beta
 
colorado street
Friday, July 20, 2018 by Audrey McGlinchy

Another downtown Austin street goes two-way. Studies tell us that’s good.

For 68 years, drivers on Colorado Street in downtown Austin could go only one way: south.

But as of today, that one-directional road officially goes two ways for cars. It’s the hip thing to do.

“This is absolutely a trend,” said Billy Riggs, assistant professor of management at the University of San Francisco. Riggs said more cities have been converting one-way streets to two-way streets over the past two decades, but that more recently the trend has, well, picked up speed.

Drivers Forced To Pay Attention

One reason is that two-way streets tend to be safer – for everyone.

“It comes across as counterintuitive, right?” Riggs said. “Well, if pedestrians only have to look one direction, that’s a safer environment for them. But what we’re finding is that the performance of one-way streets actually facilitates faster-moving traffic.”

In a study published in 2015, Riggs and a colleague looked at streets in Louisville, Kentucky. They compared the number of car collisions on four streets – two one-way, two two-way – in downtown Louisville. The one-way streets had between four and five car crashes per month, while the two-way streets had closer to three. On the streets that were converted to two-way, the number of monthly crashes fell at a rate as high as 60 percent.

Riggs said the difference is that two-way streets, with the potential threat of oncoming traffic, force drivers to pay more attention.

“Creating an uncertain environment is the best thing we can do for you as a driver to get you to drive safer,” Riggs said.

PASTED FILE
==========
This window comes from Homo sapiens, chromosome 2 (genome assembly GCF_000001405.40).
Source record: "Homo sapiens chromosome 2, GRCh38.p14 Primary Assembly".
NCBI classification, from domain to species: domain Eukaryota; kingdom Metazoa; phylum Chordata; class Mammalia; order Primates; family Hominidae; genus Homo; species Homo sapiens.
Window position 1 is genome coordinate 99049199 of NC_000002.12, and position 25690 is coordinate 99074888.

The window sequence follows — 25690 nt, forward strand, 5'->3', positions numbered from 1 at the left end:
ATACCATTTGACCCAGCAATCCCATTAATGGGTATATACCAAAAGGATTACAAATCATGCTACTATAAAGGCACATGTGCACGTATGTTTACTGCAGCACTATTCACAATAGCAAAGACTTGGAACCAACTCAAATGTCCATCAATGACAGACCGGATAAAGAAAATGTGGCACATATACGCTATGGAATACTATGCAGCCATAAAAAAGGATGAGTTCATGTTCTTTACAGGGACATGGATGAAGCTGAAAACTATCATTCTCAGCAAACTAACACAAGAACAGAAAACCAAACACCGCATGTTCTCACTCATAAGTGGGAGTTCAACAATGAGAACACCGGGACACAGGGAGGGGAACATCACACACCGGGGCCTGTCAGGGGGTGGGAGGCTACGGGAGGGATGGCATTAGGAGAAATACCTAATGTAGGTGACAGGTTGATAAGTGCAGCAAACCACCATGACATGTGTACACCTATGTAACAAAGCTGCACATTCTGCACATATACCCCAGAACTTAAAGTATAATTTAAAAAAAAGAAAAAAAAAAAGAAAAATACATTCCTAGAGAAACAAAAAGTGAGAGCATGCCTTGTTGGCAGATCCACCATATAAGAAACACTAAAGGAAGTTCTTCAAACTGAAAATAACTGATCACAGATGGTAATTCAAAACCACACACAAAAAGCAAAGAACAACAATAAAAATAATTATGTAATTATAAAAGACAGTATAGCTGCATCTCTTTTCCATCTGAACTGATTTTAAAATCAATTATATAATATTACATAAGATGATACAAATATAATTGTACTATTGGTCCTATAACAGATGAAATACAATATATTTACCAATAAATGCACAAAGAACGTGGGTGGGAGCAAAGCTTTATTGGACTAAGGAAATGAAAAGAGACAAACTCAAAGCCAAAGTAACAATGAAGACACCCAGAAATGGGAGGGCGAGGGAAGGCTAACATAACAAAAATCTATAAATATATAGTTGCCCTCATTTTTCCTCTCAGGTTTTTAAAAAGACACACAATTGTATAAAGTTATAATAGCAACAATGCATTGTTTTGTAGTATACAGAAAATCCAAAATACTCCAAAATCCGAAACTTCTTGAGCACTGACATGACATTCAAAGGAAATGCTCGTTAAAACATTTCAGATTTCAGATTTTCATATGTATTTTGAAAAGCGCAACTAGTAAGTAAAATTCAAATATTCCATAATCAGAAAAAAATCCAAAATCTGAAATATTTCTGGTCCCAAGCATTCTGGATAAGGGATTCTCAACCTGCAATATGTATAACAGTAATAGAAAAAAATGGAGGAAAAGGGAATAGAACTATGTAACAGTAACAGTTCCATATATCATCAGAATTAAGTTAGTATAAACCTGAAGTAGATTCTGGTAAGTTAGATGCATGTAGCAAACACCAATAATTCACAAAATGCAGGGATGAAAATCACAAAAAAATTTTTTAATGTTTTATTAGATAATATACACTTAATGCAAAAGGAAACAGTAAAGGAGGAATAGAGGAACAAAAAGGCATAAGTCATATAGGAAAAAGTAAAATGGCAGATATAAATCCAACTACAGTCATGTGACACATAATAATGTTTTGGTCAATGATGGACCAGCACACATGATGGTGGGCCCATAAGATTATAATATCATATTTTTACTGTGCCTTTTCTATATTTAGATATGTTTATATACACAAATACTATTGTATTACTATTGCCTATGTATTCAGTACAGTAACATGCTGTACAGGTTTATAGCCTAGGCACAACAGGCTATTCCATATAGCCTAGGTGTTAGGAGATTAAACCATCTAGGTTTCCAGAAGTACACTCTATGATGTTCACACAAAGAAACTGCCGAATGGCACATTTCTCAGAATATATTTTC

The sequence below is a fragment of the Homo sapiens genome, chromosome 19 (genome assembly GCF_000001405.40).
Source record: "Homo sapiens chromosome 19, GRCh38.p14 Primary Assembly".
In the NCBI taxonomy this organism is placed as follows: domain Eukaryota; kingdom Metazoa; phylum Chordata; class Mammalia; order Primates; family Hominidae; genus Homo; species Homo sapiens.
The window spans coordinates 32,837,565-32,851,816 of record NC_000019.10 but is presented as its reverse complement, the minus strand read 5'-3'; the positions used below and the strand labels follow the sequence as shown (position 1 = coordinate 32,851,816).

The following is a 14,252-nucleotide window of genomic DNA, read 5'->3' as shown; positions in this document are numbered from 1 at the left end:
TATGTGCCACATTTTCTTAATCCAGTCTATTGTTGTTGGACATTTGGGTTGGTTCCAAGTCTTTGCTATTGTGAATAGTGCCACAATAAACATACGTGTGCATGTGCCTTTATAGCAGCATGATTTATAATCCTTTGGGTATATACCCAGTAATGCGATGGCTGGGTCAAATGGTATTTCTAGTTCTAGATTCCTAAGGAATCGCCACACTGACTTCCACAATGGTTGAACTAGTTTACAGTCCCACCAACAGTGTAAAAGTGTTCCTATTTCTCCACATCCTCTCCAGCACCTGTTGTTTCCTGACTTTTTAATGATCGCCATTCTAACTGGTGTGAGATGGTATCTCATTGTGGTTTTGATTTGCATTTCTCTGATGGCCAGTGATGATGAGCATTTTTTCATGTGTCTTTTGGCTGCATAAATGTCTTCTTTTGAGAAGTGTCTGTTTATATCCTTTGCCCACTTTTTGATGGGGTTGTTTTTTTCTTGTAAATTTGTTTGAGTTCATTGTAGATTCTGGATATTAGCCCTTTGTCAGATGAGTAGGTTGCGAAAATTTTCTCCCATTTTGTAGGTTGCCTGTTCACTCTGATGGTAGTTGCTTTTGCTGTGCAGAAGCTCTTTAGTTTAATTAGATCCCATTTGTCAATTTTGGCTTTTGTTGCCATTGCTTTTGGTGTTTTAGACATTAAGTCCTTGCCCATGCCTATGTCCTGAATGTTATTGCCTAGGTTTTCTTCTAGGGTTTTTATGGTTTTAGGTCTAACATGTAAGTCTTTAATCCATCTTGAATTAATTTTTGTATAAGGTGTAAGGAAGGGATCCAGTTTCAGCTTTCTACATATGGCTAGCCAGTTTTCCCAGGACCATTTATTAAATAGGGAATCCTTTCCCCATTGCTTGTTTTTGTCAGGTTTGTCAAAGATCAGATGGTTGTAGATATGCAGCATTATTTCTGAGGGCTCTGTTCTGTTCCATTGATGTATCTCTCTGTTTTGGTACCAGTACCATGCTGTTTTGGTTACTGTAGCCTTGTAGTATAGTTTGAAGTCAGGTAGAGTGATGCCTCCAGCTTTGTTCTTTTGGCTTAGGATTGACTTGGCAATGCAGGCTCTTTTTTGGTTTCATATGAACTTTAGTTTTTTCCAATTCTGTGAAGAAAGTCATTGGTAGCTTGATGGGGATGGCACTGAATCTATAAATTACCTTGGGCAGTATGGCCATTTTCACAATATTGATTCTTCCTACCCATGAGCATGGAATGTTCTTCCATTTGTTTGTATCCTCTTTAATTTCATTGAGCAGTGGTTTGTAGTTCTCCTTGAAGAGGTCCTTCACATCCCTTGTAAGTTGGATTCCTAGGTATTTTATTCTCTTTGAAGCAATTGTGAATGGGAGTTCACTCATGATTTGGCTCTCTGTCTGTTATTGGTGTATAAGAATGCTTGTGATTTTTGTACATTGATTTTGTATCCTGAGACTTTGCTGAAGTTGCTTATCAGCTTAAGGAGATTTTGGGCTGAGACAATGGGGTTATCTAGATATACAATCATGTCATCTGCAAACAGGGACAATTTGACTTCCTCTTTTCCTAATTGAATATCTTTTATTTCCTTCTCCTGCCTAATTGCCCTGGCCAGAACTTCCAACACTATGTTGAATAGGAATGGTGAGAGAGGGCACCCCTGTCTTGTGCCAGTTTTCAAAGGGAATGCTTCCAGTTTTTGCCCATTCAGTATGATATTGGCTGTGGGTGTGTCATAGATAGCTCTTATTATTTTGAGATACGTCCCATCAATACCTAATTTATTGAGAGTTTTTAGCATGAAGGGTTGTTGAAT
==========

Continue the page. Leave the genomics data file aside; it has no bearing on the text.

Lee Austin, a traffic engineer with the city, agreed.

“When you have oncoming traffic, and you’re a little nervous about what they’re doing, you’ll go much slower than if you have a one-way street and you have no possible conflicts. People tend to go a lot faster,” she said.

Two-Way Streets Are Retro

By going two-way, Colorado Street is getting back to its roots – albeit, more slowly than anticipated.

According to the Austin American-Statesman, Colorado used to be a two-way street. But in 1950, it became one-directional – along with Brazos, Seventh and Eighth streets.

It created, at first, some issues.

“Traffic went north on streets marked one-way south,” a Statesman reporter wrote in an article with the headline, “One-Way Streets Result in Carnival of Confusion.”

“There was a crazy-quilt pattern of parking and lots of stopping, backing and looking for directional signs,” the article said.

In 1972, there was another wave of one-way conversion when Fifth and Second streets, along with what is now Cesar Chavez Street, went down to one direction.

Austin said these conversions chart a change in thinking.

“You can look at developments from the 70s, and we totally prioritized the car, and we didn’t prioritize pedestrians and we didn’t prioritize bicycles,” she said. “There definitely has been a change in thinking that we want downtown to be a livable environment where you feel safe and comfortable to walk and bike.”

A plan approved by City Council in 2011 called for converting more one-way downtown streets to two-way roads, including Seventh, Eighth and Ninth streets and San Jacinto Boulevard.

“(But) we don’t have any specific next targets yet,” Austin said.

This story was produced as part of the Austin Monitor’s reporting partnership with KUT. Photo by Gabriel C. Pérez/KUT.

The Austin Monitor’s work is made possible by donations from the community. Though our reporting covers donors from time to time, we are careful to keep business and editorial efforts separate while maintaining transparency. A complete list of donors is available here, and our code of ethics is explained here.

‹ Return to Today's Headlines

  Read latest Whispers ›

Do you like this story?

There are so many important stories we don't get to write. As a nonprofit journalism source, every contributed dollar helps us provide you more coverage. Do your part by joining our subscribers in supporting our reporters' work.

Back to Top